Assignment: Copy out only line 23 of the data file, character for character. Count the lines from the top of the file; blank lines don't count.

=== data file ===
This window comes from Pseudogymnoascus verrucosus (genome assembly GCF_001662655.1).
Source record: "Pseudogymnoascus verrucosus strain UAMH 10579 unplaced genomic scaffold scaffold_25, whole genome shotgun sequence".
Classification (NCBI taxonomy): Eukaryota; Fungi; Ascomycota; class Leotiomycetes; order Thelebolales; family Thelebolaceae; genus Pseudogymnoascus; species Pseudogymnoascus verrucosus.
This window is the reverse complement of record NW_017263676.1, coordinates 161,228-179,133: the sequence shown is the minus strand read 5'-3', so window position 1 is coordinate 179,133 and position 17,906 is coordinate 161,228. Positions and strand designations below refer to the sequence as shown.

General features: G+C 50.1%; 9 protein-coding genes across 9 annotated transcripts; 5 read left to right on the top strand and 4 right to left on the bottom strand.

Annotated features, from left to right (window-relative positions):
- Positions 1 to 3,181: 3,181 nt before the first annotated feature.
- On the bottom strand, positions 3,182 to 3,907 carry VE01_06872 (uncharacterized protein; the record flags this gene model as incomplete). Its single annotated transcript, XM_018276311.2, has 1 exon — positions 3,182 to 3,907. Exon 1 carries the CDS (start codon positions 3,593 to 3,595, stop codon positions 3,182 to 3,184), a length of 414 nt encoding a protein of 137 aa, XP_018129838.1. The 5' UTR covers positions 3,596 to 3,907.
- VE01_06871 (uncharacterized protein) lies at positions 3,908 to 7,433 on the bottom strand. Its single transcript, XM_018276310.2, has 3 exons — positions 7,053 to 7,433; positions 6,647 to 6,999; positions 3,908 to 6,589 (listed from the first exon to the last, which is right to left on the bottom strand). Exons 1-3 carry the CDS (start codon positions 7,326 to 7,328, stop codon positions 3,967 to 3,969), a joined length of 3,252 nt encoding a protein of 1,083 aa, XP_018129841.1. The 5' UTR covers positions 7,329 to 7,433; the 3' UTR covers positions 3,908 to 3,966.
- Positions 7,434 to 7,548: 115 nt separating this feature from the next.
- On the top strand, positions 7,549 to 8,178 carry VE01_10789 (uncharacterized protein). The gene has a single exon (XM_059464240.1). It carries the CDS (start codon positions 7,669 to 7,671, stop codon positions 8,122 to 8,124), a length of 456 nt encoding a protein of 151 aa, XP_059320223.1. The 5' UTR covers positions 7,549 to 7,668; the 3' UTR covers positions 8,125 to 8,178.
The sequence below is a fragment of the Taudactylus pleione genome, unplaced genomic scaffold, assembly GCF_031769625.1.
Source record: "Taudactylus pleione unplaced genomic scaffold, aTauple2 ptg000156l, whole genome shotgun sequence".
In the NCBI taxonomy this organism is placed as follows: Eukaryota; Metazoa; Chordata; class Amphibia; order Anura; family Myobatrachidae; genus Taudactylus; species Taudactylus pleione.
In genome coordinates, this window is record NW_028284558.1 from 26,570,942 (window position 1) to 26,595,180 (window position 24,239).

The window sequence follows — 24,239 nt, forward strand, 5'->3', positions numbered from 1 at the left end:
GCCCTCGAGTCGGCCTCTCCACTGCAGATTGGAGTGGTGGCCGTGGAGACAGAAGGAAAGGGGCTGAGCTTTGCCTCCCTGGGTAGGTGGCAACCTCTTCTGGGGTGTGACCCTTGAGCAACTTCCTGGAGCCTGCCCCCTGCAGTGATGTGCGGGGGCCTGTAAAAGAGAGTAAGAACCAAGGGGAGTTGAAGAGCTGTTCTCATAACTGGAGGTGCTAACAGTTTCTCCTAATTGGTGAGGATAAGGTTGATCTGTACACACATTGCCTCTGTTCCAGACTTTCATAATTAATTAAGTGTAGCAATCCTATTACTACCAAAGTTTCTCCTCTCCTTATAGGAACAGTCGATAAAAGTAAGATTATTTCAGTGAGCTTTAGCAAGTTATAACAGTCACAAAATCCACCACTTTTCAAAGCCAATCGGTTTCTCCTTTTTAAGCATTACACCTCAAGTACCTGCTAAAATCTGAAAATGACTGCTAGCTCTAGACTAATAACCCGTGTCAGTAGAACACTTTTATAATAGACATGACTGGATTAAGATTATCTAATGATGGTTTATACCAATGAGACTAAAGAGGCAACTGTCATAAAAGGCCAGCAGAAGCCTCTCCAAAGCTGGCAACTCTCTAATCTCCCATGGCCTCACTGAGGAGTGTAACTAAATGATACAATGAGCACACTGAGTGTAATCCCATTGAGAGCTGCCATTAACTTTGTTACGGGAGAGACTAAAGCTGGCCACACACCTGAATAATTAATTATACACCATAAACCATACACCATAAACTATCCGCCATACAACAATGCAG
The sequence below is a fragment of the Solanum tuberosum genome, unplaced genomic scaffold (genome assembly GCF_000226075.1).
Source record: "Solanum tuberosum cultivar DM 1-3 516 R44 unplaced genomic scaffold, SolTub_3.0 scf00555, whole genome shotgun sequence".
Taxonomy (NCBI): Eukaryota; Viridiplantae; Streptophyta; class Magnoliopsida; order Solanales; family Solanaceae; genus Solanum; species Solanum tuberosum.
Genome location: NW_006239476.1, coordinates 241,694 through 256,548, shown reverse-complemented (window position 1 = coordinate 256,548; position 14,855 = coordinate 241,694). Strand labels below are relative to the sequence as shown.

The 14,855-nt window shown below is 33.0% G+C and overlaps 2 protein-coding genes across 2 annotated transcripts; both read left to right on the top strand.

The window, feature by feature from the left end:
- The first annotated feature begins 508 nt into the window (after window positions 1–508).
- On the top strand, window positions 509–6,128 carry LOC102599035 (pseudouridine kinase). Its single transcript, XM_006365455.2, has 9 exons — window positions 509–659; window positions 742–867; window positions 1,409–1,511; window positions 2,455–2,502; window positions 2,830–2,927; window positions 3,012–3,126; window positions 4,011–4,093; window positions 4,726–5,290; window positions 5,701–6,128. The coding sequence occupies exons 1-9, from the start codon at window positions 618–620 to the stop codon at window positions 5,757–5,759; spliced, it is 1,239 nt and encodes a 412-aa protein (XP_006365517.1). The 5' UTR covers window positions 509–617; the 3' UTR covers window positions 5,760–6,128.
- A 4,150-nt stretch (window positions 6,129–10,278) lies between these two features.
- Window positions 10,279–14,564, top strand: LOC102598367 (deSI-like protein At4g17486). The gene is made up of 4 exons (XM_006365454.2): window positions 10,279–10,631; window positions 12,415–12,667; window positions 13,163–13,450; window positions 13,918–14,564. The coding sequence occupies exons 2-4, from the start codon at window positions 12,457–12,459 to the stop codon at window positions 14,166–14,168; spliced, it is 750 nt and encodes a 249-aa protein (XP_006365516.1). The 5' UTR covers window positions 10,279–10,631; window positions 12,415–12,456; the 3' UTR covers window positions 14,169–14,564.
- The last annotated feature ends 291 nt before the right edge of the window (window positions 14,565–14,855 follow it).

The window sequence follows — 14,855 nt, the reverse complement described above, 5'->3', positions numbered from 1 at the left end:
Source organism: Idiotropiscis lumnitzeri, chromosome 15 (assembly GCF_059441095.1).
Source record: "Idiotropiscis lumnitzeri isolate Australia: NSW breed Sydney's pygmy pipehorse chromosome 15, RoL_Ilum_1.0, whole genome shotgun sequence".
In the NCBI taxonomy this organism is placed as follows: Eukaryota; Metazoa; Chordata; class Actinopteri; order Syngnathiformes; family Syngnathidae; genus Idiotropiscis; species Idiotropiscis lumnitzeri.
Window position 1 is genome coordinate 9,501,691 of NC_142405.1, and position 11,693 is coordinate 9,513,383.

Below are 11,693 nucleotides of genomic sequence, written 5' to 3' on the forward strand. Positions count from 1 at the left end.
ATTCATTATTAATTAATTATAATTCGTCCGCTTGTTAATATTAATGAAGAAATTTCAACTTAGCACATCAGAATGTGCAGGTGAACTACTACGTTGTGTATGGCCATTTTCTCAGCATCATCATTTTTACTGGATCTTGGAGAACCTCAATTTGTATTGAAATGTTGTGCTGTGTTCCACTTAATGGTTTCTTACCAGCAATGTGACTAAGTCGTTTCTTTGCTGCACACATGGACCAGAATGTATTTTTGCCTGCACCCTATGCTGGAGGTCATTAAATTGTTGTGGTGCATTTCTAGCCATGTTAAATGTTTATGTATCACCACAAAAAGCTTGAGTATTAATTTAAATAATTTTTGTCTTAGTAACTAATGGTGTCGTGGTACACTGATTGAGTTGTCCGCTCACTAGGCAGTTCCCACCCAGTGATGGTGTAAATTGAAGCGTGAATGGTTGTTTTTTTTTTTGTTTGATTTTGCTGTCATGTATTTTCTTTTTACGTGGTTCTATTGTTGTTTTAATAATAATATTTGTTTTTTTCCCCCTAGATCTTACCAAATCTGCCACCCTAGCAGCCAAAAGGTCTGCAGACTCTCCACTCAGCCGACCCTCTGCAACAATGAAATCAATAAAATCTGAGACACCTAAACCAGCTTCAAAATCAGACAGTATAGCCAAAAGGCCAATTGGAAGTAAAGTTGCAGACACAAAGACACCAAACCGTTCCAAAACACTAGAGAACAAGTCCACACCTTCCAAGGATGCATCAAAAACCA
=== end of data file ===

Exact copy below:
The window, feature by feature from the left end: